Devastating sleet, which has been crushing trees under its weight all over the country, has caused the largest catastrophe ever to hit Slovenian forests.
Damjan Oražen, director of the Slovenian Forest Institute, has stated that according to early estimates as many as 500,000 hectares are damaged, i.e. almost half of all Slovenian forests. According to Oražen, the total volume of fallen wood amounts to 4 million cubic metres, which equals the entire average annual harvest. What is more, since the current conditions do not allow forestry teams to estimate the damage on the spot, the estimated numbers are not final.
Falling branches and trees pose danger throughout the country at the moment, and it will continue to be so until the ice melts. Therefore, walkers through forested areas are advised caution, and should be aware that the situation is not likely to fully return to normal until the spring.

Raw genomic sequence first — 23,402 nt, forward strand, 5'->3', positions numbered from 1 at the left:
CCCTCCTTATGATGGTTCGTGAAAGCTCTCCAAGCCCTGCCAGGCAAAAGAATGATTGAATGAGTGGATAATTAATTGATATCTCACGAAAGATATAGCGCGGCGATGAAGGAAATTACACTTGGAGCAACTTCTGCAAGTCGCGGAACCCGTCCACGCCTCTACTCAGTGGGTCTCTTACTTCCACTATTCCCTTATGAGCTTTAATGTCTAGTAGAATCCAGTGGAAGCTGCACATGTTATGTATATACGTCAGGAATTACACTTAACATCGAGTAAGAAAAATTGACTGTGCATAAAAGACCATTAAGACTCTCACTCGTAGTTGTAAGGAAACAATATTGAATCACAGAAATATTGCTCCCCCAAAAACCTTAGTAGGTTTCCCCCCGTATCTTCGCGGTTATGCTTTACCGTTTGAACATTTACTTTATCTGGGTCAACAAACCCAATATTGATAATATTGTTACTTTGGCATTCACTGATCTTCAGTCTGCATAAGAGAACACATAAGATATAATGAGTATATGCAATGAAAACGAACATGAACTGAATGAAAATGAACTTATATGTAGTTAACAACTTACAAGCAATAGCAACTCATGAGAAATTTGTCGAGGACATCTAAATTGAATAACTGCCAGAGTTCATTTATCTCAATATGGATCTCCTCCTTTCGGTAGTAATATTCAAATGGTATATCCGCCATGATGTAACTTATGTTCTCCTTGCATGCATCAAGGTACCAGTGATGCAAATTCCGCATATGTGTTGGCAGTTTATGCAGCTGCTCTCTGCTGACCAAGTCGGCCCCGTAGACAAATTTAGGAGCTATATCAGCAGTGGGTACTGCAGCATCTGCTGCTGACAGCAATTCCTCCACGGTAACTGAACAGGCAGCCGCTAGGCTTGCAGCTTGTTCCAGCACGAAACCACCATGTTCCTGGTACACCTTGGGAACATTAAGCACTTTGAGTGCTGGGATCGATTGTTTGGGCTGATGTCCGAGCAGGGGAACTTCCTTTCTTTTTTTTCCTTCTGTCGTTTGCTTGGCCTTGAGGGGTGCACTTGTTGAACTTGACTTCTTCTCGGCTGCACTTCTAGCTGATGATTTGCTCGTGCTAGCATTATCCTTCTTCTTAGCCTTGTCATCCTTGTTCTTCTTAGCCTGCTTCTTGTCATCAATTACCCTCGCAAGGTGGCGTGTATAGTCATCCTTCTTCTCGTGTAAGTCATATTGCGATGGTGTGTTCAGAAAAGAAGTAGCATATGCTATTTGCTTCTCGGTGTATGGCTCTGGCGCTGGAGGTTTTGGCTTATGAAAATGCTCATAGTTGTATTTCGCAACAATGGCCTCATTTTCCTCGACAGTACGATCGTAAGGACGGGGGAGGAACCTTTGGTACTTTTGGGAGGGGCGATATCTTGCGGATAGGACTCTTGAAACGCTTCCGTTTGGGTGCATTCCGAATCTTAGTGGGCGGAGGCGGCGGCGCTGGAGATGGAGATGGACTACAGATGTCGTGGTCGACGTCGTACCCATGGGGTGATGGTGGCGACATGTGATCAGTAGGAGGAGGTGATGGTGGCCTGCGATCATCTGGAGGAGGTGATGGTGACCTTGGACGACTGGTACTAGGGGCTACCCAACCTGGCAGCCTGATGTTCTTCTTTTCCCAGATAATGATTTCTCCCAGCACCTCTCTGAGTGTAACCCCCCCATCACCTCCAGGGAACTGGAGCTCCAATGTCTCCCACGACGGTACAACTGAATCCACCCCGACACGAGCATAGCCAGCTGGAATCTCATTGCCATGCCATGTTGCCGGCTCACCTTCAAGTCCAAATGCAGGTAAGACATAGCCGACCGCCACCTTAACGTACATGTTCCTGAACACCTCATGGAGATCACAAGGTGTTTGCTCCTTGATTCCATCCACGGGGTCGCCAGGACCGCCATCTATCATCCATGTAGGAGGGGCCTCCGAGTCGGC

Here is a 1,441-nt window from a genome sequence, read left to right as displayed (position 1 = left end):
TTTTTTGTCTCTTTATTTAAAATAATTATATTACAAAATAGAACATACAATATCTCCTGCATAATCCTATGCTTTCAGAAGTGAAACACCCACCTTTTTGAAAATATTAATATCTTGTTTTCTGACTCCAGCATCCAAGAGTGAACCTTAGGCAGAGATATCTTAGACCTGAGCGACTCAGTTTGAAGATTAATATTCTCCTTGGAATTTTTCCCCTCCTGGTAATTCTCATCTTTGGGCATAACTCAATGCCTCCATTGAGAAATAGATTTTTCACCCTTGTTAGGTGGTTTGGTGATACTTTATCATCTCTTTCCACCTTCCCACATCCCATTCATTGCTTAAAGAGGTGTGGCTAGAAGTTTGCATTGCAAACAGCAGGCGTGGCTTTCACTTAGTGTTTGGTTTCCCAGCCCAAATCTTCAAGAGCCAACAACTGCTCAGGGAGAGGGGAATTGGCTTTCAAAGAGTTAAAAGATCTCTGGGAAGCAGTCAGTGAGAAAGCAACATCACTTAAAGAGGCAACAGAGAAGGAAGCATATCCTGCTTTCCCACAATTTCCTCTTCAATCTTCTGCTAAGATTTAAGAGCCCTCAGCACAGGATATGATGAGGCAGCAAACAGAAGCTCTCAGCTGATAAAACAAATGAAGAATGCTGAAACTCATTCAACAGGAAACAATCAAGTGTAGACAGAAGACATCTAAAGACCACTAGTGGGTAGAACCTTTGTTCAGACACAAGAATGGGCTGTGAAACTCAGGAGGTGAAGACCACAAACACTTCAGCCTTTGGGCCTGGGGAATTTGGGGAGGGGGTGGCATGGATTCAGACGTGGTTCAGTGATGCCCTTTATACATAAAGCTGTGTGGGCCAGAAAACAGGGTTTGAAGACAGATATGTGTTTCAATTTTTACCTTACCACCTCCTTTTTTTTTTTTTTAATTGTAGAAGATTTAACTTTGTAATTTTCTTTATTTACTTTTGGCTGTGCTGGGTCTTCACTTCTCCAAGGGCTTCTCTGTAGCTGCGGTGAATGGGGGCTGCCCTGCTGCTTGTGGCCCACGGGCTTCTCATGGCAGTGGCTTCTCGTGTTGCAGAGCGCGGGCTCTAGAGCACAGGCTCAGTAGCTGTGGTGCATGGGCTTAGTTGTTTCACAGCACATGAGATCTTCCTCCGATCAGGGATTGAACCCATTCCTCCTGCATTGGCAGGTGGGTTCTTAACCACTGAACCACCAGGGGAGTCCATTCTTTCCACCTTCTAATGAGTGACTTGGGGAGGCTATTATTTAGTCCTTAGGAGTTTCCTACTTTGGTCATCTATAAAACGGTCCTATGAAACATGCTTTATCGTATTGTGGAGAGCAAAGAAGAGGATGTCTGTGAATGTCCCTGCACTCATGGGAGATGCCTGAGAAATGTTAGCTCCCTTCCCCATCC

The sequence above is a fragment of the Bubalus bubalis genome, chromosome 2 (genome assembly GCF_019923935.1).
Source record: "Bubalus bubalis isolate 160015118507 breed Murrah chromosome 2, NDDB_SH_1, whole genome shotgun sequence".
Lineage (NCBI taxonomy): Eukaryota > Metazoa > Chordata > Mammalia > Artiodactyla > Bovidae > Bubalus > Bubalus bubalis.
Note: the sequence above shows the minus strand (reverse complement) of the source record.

"It’ll take years to rehabilitate the forests," predicts Oražen, adding that the current priority is to clear the roads for traffic and enable access to villages that have been cut off from the rest of the country.
The fallen trees will need to be removed from the forest by May at the latest if the emergence and spreading of tree diseases are to be prevented. Foresters have already warned of new trouble ahead. Due to large amounts of wood Slovenian forests are likely to experience another disaster in late summer: the bark beetle.
Teams of the Agriculture and Forestry Chamber of Slovenia have already started documenting and estimating the damage. In agriculture fruit-bearing trees have been most affected.
A multiannual rehabilitation programme is planned to be drafted in three months’ time. The minister of agriculture and the environment Dejan Židan has stressed that the government will provide financial means for rehabilitation, but that the numbers are high, adding that international aid will be requested, too.